You’ve invested time, energy, and heart in your poetry manuscript, so when it’s time to publish, you want to do what’s best for your book and your goals. It can be hard to decide whether you want to self-publish or go the traditional route: both paths have their merits and drawbacks, so take a peek at our guide to self-publishing and traditional publishing, and you’ll be ready to make an informed decision.
What is self-publishing?
For writers who prefer to have complete artistic control over their work, self-publishing might be the right path. With this option, writers create, design, print, and sell their books independently and at their own expense through self-publishing platforms like KDP, IngramSpark, or Lulu. The resources below offer deep dives and detailed tips on how to go about self-publishing your book.
This video gets into details about self-publishing and traditional publishing to help you decide which path might be right for you. Note that we jusssttt updated this in 2021 after KDP launched their new hardcover option.
Nowadays, it’s fairly easy to come up with an idea for a book today and have it published tomorrow. But before you rush to press, check out these tips to help you to make sure your poems are in tip-top shop and to find the right format and platform for them.
This post walks you through how it’s done–from organic reviews to ARCs and everything in between.
Publishing doesn’t have to be so dang scary. Hear tips on how to get over the fear of publishing your work.
This print-ready list of actionable steps to take toward publication will help you organize your work. Print it out, tape it up, and let it guide you.
This interview with our favorite self-publishing guru and retired attorney will clue you in on the legal side of creation: copyright laws, fair use, contracts, etc.
This video provides quick tips on how to sell your book on your own website, including how to accept payment, set the price, create a shipping slip, keep track of sales, and more.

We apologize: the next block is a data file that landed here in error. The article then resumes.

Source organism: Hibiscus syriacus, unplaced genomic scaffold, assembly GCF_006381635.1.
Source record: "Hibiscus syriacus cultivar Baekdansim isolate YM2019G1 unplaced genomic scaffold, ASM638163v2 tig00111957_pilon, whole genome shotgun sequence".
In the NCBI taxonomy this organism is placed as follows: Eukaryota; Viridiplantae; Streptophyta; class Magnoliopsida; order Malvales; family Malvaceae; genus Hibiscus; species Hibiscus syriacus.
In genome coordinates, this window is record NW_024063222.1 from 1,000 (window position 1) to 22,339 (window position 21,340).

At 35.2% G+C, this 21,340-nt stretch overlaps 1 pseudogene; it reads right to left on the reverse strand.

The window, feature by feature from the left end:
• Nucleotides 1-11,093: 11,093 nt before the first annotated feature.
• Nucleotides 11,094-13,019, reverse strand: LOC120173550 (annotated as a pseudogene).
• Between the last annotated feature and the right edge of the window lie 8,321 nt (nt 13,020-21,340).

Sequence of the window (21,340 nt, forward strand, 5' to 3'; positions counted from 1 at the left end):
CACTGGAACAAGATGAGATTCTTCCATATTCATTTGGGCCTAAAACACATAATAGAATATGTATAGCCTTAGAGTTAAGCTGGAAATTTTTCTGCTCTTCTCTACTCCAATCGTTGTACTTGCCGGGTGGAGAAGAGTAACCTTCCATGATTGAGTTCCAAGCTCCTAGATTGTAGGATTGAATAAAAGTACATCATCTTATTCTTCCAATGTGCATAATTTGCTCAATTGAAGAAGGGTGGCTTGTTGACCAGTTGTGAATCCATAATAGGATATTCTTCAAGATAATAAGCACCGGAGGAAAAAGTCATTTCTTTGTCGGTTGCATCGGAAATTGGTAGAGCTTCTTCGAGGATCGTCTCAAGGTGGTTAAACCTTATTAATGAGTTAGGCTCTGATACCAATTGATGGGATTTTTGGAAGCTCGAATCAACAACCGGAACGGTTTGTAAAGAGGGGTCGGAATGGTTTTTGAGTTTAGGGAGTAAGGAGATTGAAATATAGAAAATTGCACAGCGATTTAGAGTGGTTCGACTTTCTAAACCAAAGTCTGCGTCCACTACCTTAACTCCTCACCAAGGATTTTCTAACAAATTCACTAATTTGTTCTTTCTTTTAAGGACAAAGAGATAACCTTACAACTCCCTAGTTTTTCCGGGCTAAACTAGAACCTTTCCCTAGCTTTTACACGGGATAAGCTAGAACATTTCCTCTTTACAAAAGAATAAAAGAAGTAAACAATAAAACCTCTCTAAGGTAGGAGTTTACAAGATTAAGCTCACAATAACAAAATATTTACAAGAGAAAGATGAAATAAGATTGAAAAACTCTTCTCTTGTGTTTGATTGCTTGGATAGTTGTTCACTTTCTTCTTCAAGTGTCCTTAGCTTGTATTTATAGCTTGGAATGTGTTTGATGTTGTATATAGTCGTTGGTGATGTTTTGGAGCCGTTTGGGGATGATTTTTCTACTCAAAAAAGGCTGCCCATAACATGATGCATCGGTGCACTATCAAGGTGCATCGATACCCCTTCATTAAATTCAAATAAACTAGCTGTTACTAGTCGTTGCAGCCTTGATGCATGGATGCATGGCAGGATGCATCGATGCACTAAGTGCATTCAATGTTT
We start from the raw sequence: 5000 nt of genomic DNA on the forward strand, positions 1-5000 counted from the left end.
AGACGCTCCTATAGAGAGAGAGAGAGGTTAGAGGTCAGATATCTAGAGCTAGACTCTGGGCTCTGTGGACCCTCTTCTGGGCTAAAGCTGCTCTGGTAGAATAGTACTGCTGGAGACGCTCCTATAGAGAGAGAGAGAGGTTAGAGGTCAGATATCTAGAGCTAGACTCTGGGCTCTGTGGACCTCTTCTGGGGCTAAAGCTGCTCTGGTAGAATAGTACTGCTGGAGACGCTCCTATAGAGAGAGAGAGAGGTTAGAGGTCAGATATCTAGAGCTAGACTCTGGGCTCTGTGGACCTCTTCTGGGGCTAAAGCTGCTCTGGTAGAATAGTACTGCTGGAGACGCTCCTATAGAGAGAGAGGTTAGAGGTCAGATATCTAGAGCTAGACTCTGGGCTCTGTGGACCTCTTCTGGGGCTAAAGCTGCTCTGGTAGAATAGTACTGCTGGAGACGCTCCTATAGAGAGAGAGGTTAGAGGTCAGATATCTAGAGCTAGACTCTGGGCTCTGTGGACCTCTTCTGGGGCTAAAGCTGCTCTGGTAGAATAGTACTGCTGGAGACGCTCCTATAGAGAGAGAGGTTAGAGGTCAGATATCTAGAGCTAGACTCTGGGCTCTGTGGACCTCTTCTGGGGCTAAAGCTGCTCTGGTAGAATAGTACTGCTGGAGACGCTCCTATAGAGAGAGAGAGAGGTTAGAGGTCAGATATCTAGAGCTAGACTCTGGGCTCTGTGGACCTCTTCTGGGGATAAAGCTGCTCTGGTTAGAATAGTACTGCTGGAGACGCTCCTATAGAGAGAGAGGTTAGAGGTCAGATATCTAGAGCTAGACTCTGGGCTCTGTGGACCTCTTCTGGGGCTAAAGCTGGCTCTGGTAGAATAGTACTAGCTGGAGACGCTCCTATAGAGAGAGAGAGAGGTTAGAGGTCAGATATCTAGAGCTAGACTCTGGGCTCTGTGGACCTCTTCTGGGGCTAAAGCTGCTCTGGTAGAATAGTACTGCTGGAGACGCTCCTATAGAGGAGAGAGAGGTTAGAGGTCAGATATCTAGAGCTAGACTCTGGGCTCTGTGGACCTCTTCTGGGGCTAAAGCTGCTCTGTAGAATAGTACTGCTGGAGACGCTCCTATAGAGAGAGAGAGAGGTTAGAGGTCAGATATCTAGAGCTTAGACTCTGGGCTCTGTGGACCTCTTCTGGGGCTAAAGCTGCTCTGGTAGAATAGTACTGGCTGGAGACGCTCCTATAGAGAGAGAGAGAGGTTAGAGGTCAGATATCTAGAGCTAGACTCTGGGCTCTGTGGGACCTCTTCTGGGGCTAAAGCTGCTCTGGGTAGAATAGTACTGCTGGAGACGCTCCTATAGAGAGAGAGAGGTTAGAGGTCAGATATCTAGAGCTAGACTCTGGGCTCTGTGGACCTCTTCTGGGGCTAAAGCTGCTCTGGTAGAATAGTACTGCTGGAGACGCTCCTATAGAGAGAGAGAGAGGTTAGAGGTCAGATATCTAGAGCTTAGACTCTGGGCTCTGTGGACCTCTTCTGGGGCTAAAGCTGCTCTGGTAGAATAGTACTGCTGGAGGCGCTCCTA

Confused about what an ISBN even is? Get clued in on purchasing an ISBN, free ISBNs from publishing platforms, and whether having one will benefit you.
Yes, the business of publishing your collection can be a bit baffling, but we chatted with the assistant section head at the copyright office to get all your copyright questions answered!
In this conversation with Caitlin Jans, creator of Authors Publish, we hear a first-hand account of what it’s like to deal with plagiarism and what you can do to protect your own and other authors’ work.
We collected our top ideas on marketing your self-published collection, including how to craft a pitch, set up a newsletter, join readings, and more.
Whether you’re a first-time author or seasoned pro, we’ve got you covered: from cracking into social media, to cultivating an email list, to getting your book on the shelves of a real-life, brick and mortar bookstore. Keep reading for a rundown on Tell Tell’s top blog posts for marketing your book and let us help you get all eyes on your newest creation.
Need a little encouragement along your self-publishing way? We interviewed poet Dijon Bowden about his self-publishing journey, and we’re sure you’ll be as inspired as we were!
This video explains how print distribution works and how self-published authors can distribute their work.
What is traditional publishing?